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Ken320

Genus Australis

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Posted (edited)

This is a suite for percussion instruments with a core of four players.

1 - Marimba doubling on Xylophone

2 - Marimba

3 - 5-octave Yamaha Grand Marimba

4 - Vibraphone

The additional instruments can be either real or sampled keyboard instruments at the discretion of the director and core players. For example, waterphones and prayer bells that play on pitch will be very difficult to find. Also, stage amplification and audio effects are required for the toy piano and the celesta, if they are the real thing. There is an instrument that may sound familiar and that is the Marimbarium, a synthesized instrument which is based on a marimba but has sustain and morphing abilities.  I will probably add one or two more movements, and finish with a Presto, but so far this is it. I'll come back to it later as I have to move on to other stuff! I hope that you like it.

The general conceit here is that these fictional creatures may or may not exist somewhere in Australia. But with thousands of square miles yet unexplored, who's to say they don't?

Edited by Ken320
Correction: Millioins of square miles, not thousands.
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An ambitious suite. I mean, it's complicated to write for a percussion ensemble because of one player can take several instruments. I like the way you have built it up thinking in live performance.

Of course I can't tell you anything technically speaking. It's perfect and a lesson about scoring for these instruments.

I would define this pieces (from my experience as a listener) as "soundscapes". I think the third one is my favourite, although the last one is fascinating.

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Thank you for taking the time to listen and comment, Luis. I've been wanting to do a percussion piece for a while. Now I guess I can cross it off the list.

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Awesome piece!!

Mv. 1 The interplay is great, sounds really effortless.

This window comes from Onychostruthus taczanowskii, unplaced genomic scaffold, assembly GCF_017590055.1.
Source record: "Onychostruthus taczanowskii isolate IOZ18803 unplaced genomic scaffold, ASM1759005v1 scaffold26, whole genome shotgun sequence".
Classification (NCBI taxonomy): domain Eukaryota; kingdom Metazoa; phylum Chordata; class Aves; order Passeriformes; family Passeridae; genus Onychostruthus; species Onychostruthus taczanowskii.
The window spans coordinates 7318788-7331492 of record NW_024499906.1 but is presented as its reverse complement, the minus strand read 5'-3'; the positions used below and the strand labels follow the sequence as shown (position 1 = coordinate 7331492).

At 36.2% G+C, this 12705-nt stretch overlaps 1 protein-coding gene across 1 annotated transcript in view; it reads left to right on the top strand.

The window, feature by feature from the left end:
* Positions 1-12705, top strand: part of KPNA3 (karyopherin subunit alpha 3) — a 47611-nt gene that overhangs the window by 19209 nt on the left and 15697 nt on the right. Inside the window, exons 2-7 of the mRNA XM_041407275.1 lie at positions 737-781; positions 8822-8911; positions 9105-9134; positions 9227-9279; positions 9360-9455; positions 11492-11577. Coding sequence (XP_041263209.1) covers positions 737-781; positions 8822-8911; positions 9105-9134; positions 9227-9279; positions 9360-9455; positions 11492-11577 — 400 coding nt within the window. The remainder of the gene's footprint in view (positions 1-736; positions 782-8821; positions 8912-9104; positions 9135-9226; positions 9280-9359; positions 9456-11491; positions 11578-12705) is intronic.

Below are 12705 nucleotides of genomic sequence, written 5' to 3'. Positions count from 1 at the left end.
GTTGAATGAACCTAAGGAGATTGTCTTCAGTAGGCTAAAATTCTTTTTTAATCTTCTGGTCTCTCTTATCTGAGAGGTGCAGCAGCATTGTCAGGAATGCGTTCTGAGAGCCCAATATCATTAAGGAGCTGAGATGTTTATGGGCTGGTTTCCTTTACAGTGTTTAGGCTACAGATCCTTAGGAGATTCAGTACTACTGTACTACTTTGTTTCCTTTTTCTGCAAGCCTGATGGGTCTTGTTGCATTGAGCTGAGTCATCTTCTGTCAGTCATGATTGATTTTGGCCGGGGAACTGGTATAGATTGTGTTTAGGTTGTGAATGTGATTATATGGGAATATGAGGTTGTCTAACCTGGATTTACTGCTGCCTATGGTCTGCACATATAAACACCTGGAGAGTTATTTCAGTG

Mvt. 2: image.png.343c2d3a06b70842b7b3932b1977e865.png Might have liked to see this tonal expression worked in a little more if you're going to use it. I liked it, but didn't hear references to it before or after, and because it was a nice unique moment my ear wanted to hear more of it.

Mvt. 3 is beautiful, the way everything works together is quite nice. Everything sounds very similar throughout, I'm beginning to lose track of myself and lose focus as I listen. You put so much work into the notes and rhythms, but I'm not sure I'd be able to walk away from that with "something to hum", if that makes sense. The textures are so gorgeous, though, that I enjoy listening even if I won't be able to recall specifics from this movement.

Mvt. 4 - Nice!

I love works written for live musicians, and if it involves unique aspects like the live synthesized stuff then that's something truly special. Would love to see this performed!

Gustav

 

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Thanks for your comments, Gustav. the good thing about suites is that you can add more on and take some off, depending on what works and what doesn't. I think I'll replace the second movement with something more in keeping with the others. The line you quoted is a written solo line and not meant to be developed except maybe if I had a relationship with some percussionists I could approach the score more as jazz with a lot of 'ad libs' peppered all over the place with repeats, as they soloed over the chords. As it is, I should probably stick with the hypnotic ostinatos.

Your comments were very helpful!

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